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Summary: Let us recommit ourselves to experiencing the peace of God in our lives and in our fellowship.

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The God of Peace, II Corinthians 13:11-14

Introduction

I know a man who not long ago gave his heart to Christ, and has since lived a very happy Christian, who for a long time prior to his conversion had been so eaten up by care and anxiety that he had been ill-natured on account of it.

His religion had the happy effect of healing not only his mind and heart, but his body as well. When he became happy in the consciousness of the forgiveness of his sins and rejoiced in peace with God, his mind was at rest.

He quit worrying. He did not fret any more. He slept well, had a good appetite, and digested his food without difficulty. He had a friend who was an unbeliever, who did not believe in the Bible or in Christ, but who was also ill-natured.

They had been accustomed to meet and lunch together in a restaurant. When the skeptic saw that his friend’s temper was gone, he was anxious to know what had cured him.

And when he was told, with a happy, sincere face behind it, that it was the joyous heart that had come to him through Jesus Christ, you may be sure that it aroused that man’s attention as a thousand sermons from the pulpit never could have done, and the skeptic was glad to go with his Christian friend to hear the message which had so transformed him.

The greatest evidence of Christianity is a transformed life. The greatest sermon ever preached is an object lesson in Christian faith – the one which is lived out in the concreteness of our actions – not that which is talked about with our words.

Dietrich Bonhoeffer once wrote that “one act of obedience is better than one hundred sermons.” It has been well stated that action speak louder than words.

Transition

We serve a God of peace and our lives ought to reflect that peace. The peace of God should be plainly evident in our personal conduct, in our interaction with our families, in our church conduct, and in every other area of our lives.

What do the actions of our lives say about the kind of God we serve? If the story of our lives and our church were only told by our deeds, would the story reflect a god of division, disunity, and strife or the true and Living God of peace?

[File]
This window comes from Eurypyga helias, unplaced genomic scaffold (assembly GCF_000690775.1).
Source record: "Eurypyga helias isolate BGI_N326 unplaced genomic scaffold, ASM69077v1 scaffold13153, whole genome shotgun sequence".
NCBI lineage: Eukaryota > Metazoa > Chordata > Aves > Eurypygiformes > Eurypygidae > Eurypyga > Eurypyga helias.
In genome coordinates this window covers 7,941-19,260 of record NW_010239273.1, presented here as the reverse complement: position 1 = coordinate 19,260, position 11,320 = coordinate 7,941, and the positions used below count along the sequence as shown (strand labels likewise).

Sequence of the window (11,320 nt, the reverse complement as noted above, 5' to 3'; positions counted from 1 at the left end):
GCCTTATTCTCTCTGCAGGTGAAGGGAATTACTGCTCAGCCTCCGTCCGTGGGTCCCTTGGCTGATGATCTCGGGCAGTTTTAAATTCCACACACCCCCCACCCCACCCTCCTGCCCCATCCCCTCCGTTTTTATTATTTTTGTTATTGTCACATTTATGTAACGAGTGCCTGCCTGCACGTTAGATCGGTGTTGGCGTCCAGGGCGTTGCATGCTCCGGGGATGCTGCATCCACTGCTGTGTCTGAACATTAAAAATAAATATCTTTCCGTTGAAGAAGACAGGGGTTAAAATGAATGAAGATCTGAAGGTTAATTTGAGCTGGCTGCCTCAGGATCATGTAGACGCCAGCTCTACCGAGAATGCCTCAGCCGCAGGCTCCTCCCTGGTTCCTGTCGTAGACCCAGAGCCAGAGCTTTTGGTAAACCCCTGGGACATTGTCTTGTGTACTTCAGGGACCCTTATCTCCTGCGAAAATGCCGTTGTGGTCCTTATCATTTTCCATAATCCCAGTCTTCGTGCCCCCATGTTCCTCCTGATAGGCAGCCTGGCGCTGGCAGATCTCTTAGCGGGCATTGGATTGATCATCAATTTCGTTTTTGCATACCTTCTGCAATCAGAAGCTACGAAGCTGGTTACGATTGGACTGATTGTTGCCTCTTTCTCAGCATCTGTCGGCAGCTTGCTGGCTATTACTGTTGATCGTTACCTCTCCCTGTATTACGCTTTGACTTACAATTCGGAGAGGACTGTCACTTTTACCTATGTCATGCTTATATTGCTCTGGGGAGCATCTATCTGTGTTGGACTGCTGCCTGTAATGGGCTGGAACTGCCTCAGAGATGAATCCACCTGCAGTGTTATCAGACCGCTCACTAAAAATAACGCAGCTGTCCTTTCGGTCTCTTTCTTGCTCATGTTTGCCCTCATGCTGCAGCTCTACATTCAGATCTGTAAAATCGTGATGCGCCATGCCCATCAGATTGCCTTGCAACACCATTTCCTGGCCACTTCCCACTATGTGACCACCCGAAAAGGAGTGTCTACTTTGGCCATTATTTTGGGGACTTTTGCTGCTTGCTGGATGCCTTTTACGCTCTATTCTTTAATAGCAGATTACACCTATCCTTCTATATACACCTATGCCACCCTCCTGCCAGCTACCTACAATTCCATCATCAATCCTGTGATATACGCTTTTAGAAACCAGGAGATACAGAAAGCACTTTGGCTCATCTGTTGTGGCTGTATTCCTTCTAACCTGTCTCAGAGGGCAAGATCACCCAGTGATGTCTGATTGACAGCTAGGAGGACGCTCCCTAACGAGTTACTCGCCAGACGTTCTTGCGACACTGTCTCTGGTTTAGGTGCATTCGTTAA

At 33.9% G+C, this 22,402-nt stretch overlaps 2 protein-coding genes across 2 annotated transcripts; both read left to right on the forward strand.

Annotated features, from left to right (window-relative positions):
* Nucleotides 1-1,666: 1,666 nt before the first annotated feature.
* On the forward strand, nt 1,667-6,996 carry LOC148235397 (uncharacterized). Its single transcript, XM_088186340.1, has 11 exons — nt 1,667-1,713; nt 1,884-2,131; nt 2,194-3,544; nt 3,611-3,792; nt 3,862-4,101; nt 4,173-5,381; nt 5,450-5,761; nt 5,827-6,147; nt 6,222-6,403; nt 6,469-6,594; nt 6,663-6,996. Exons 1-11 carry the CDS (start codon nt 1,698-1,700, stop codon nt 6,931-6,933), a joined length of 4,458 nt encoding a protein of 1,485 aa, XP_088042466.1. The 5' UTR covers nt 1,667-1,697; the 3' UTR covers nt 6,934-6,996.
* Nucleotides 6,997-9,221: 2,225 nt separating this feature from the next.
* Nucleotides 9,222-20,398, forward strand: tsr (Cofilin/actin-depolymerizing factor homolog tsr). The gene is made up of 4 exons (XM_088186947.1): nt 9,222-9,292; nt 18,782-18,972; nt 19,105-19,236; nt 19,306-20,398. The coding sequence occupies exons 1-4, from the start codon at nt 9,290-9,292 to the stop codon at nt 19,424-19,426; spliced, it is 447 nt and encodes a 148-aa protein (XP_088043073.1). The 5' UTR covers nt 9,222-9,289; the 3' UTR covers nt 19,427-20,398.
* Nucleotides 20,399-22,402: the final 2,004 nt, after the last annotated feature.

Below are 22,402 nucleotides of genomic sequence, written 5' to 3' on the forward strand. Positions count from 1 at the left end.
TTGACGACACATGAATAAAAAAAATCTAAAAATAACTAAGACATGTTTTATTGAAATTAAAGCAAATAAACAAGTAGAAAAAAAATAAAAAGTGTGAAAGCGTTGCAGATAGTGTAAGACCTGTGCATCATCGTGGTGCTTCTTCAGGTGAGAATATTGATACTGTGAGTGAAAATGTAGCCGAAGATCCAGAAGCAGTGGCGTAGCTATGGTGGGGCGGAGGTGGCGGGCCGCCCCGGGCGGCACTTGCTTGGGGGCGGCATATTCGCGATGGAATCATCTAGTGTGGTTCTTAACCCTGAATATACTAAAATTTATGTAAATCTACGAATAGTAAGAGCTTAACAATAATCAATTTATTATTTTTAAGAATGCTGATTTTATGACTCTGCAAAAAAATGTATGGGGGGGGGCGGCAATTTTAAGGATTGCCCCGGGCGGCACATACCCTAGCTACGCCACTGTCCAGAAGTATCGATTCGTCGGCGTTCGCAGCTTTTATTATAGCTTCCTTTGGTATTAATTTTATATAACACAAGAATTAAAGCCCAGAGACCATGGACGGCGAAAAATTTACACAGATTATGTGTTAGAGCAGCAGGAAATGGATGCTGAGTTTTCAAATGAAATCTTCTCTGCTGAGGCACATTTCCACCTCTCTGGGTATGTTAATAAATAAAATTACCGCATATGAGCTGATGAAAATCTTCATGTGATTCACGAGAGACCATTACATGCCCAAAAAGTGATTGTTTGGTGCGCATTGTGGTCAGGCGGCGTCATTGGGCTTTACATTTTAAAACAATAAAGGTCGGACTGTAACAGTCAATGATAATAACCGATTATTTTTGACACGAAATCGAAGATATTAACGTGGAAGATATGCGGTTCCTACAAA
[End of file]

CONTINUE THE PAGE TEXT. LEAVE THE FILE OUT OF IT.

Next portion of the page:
Scripture

Today’s Scripture is found in II Corinthians 13:11-14 where the Apostle Paul writes, “Finally, brethren, rejoice, be made complete, be comforted, be like-minded, live in peace; and the God of love and peace will be with you. Greet one another with a holy kiss. All the saints greet you. The grace of the Lord Jesus Christ, and the love of God, and the fellowship of the Holy Spirit, be with you all.

(NASB)

Exposition

This passage of Scripture is the concluding paragraph in a letter which the Apostle Paul wrote to the church which he had started and fostered in the City of Corinth approximately three years before the writing of II Corinthians.

While this letter has doctrinal content, it is primarily the work of a man of God who had poured out his life into the church which he founded. Remember that in those days – as in some parts of the world today – when an evangelist came to town he was spreading what was previously a completely unheard message.

He lived among people and shared the gospel of Christ with them. He gave his testimony to them but I suspect that it was largely the light of Christ which was evident in him that ultimately attracted people to the Gospel.

If we are honest, is it true that the same could be said of us? In verse 11 Paul tells the church of Corinth – and us – to be like minded and live in peace. But very often our churches are not like minded and we do not live in peace.

Unity within the body of Christ often seems like little more than a lofty Christian ideal which is seldom realized. The Church is broken and splintered into a thousand Denominations, Denominations are splintered into factions, and local churches are divided.

Unity – like mindedness – seems like the proverbial carrot always just out of the donkeys reach. Yet, is right to dismiss the possibility of genuine unity in our churches simply because it is not often realized? Does the validity of the idea of unity rest solely on our ability to bring it into being?

Or have we become so accustomed to mediocrity in our religious life that we gladly accept so much less than that to which we have been called? Have we, as the body of Christ, abandoned our call to unity in the name of expediency?

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